Throughout the ages, Christianity has continually attempted to define marriage, relationships, and God’s role and expectations of both. Within each culture, denomination, and era, what used to be acceptable at one time might not be acceptable today. For instance, polygamy was widely practiced among many of the patriarchs in the Bible but is now considered outside of Christian marital norms. Having concubines in conjunction with several wives was also a common practice in Biblical days. Women were considered property and something to be bought and traded or used as one desired. Clearly, these are archaic practices of ancient eras. We are constantly redefining what is acceptable Christian culture, but we get into trouble when we take Biblical instruction written for the context of that era and apply it to current culture.
For example, applying patriarchal principles commonly practiced in Biblical times to a society built on principles of equity and freedom is counter cultural and inappropriate for our Western societies, marriages, and churches. It has produced less than effective results as evidenced with: “A sweeping survey of marriage and family throughout the world concludes that ‘Patriarchy, the law of the father, was the big loser of the twentieth century. Probably no other social institution has been forced to retreat as much’.”Imposing values and cultural norms of yesteryears to current society is like dressing in 80’s fashion and calling it fashionable and culturally relevant. As much as I would love 80’s fashion to regenerate, complete with the big hair, bright clothes, and gaudy accessories, I wouldn’t be caught dead going to the office with said attire. It is culturally delayed, unfashionable, and just plain weird, not to mention uncomfortable for people to experience. So it is with cultural and societal norms. What worked for one era and generation is specific for that time, and when those cultural norms are applied to other cultures and generations it is culturally inappropriate, weird, and sometimes, offensive.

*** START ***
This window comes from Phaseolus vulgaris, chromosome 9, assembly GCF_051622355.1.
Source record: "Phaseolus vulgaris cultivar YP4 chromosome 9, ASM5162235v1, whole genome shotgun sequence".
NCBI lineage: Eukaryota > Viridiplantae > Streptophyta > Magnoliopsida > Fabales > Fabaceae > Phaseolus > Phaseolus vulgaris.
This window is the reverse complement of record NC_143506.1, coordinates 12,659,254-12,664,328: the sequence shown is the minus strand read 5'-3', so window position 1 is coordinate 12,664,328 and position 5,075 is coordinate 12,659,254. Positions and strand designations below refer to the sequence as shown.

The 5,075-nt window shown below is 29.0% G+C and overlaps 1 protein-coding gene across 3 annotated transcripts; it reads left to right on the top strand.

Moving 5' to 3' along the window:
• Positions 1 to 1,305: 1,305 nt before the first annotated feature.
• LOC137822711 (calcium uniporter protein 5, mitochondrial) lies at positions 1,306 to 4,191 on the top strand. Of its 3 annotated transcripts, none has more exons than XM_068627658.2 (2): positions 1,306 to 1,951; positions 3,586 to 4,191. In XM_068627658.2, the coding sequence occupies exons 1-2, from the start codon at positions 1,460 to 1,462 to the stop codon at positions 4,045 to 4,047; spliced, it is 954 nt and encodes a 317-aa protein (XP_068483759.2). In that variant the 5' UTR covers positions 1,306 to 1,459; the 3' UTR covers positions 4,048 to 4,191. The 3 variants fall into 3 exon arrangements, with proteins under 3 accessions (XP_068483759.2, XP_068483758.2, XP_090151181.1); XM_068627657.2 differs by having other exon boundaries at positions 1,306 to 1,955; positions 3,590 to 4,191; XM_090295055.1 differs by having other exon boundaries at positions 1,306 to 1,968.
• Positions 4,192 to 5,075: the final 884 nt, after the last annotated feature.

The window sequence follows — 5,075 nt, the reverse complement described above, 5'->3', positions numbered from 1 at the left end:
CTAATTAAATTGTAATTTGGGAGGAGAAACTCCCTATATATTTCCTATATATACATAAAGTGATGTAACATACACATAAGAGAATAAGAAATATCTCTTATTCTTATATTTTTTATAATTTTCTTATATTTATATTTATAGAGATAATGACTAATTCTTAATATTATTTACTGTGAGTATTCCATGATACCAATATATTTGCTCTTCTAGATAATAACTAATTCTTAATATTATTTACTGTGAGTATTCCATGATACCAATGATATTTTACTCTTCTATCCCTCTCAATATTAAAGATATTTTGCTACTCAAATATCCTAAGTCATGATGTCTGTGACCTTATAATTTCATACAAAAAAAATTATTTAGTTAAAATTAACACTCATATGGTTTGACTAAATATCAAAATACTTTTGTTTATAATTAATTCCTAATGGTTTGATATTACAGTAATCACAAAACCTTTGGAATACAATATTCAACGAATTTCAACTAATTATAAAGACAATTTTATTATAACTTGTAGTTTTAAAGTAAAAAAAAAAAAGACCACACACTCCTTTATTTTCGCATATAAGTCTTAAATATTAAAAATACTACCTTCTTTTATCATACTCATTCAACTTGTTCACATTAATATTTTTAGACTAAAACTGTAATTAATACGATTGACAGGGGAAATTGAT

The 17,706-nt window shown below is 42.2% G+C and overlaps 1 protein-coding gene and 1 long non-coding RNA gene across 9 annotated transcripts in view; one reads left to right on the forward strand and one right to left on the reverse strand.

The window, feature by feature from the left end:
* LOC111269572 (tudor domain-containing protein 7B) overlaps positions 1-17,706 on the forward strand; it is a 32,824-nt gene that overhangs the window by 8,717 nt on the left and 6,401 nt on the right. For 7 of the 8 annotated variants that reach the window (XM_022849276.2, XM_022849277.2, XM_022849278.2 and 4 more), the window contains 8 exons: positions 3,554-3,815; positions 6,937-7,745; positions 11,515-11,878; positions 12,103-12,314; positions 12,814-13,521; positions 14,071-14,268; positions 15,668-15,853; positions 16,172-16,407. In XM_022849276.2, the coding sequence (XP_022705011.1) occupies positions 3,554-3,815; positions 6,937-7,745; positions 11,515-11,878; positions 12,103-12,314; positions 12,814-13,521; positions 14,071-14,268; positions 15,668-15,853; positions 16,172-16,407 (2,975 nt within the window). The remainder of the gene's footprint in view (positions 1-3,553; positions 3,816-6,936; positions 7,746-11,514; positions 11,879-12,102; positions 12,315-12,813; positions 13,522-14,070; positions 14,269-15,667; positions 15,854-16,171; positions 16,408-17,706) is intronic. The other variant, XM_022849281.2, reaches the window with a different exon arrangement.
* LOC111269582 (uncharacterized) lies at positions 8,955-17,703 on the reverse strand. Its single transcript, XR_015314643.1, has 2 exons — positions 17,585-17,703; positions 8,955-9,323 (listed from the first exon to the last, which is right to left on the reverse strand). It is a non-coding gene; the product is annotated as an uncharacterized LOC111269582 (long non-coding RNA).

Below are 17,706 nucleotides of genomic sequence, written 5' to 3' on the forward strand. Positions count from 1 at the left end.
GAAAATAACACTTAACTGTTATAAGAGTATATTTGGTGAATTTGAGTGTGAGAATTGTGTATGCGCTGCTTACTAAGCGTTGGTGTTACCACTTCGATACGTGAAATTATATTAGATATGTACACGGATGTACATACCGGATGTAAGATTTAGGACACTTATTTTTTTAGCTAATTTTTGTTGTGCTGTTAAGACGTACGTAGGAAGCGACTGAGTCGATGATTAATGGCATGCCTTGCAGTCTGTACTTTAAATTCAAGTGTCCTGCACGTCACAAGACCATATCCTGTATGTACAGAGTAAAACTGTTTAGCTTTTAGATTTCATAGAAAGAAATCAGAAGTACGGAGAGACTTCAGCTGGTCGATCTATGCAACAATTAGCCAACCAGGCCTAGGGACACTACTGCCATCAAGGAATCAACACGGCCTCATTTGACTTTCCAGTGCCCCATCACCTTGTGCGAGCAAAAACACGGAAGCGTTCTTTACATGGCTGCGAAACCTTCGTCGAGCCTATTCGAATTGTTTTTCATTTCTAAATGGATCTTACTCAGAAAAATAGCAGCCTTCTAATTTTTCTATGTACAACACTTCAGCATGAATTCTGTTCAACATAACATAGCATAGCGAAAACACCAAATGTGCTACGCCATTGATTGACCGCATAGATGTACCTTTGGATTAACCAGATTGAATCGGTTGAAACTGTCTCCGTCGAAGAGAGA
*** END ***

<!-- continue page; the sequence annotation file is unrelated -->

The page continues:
Similarly, marriage has experienced dramatic changes just in the last 50 years, with “the most significant change is the achievement of much greater equality for women.”Currently, we are seeing the definition of marriage shifting and evolving to include same-sex marriages alongside heterosexual marriages. Thatcher credits this to the demise of patriarchy: “Once a patriarchal theory of male supremacy and female inferiority is discredited, and once marriage is valued primarily as a protective, stabilizing context for intimacy and ongoing care between partners, then justifications for excluding same-sex partners melt away.”The evolution to marriage throughout the centuries does not mean marriage is getting disregarded but rather reveals that “marriage has shown itself to be highly adaptable and developmental, and is clearly capable of changing further.”